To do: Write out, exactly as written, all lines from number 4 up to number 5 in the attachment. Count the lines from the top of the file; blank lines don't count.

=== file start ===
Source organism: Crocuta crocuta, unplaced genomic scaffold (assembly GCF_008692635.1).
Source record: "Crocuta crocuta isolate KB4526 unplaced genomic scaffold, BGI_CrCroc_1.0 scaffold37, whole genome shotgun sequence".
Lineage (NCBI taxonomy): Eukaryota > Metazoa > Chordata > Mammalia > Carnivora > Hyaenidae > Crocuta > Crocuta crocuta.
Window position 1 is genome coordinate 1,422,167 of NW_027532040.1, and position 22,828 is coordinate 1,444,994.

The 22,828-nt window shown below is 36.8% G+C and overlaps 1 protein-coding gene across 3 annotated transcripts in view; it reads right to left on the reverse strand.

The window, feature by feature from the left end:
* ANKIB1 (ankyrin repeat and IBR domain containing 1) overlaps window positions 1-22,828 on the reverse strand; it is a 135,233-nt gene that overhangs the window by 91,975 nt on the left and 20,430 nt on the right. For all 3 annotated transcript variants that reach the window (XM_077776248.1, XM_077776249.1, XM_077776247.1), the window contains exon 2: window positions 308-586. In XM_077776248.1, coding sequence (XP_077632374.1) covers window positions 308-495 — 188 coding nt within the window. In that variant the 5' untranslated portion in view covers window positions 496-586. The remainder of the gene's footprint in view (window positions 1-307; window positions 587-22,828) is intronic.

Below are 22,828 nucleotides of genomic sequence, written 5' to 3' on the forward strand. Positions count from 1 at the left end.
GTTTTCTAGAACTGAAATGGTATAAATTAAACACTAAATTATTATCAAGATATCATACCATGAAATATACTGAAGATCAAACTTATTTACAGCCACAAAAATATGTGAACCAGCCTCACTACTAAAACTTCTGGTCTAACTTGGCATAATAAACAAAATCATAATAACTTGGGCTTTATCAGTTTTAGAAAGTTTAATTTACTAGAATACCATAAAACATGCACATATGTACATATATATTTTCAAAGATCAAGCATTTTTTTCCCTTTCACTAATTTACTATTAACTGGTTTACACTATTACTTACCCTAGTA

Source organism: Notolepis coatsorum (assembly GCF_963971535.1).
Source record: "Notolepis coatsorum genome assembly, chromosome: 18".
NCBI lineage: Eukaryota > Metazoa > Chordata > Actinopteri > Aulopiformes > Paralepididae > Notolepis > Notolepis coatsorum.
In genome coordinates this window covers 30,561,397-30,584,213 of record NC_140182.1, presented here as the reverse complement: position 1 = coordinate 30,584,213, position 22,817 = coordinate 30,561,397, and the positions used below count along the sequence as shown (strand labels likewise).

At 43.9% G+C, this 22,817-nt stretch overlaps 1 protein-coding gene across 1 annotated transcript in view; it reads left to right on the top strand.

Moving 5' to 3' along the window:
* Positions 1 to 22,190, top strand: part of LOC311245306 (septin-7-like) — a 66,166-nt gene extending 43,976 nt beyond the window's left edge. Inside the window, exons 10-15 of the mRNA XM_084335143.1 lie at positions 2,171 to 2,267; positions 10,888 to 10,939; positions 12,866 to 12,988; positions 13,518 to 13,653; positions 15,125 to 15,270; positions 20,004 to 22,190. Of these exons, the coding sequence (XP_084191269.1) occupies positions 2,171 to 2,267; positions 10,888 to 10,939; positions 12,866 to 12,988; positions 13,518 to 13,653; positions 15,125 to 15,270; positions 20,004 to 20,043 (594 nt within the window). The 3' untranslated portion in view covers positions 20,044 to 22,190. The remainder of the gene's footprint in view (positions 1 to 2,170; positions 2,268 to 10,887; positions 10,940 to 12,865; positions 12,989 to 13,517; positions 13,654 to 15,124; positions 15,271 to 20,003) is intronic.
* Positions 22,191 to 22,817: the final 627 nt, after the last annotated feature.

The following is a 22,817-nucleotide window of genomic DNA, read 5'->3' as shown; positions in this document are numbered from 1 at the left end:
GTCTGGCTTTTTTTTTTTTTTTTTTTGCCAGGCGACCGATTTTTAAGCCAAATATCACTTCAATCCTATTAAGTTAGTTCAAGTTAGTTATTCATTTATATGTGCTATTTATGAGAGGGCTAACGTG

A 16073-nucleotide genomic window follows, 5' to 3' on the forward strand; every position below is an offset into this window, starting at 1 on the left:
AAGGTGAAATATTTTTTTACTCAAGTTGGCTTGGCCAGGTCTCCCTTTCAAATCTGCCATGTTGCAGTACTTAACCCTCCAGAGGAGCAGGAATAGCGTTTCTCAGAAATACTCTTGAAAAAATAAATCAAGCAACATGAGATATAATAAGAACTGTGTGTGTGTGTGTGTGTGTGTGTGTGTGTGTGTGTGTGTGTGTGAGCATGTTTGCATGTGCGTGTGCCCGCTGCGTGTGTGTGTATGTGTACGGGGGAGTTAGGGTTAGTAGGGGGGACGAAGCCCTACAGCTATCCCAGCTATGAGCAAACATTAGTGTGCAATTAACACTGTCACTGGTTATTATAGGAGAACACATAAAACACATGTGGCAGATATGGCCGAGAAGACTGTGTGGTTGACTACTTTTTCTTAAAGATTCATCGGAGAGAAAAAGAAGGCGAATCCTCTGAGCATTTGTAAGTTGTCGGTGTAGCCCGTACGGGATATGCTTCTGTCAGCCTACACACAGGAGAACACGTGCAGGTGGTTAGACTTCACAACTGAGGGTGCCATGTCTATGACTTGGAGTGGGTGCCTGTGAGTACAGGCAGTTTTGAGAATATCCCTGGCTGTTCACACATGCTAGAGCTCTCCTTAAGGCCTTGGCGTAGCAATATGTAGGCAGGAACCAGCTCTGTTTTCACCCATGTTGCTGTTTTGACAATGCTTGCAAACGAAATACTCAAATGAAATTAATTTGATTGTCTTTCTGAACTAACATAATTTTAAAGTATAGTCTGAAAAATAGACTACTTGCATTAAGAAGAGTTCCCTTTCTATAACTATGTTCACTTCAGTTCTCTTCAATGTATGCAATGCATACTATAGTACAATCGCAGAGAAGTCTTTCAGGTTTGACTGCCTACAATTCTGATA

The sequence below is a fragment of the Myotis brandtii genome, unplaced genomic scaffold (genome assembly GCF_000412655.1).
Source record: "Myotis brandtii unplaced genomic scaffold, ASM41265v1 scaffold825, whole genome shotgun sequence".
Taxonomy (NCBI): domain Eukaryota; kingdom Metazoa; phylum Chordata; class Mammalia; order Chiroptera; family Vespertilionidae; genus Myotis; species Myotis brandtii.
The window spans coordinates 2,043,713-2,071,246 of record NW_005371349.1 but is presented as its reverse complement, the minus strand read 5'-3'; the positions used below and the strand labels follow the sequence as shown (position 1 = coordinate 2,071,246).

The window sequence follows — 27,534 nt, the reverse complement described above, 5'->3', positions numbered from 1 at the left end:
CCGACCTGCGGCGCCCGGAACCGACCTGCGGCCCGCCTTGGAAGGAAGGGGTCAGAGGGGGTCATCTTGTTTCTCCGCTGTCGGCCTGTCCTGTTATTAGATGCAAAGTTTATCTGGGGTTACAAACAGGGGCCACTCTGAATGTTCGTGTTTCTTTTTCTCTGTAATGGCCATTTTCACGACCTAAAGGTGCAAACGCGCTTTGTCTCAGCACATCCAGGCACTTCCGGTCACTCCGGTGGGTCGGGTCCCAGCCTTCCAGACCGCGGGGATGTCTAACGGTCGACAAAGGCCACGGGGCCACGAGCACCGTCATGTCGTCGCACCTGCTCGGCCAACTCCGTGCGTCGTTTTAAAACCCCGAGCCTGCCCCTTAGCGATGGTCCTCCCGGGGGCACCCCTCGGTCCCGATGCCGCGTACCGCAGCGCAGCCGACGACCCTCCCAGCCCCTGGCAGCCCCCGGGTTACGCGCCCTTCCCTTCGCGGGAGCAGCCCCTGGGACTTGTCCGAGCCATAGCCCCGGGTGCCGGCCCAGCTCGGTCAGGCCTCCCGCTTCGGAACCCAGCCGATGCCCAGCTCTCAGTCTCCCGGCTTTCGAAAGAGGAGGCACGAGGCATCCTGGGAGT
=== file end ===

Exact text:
Window position 1 is genome coordinate 1,422,167 of NW_027532040.1, and position 22,828 is coordinate 1,444,994.

The 22,828-nt window shown below is 36.8% G+C and overlaps 1 protein-coding gene across 3 annotated transcripts in view; it reads right to left on the reverse strand.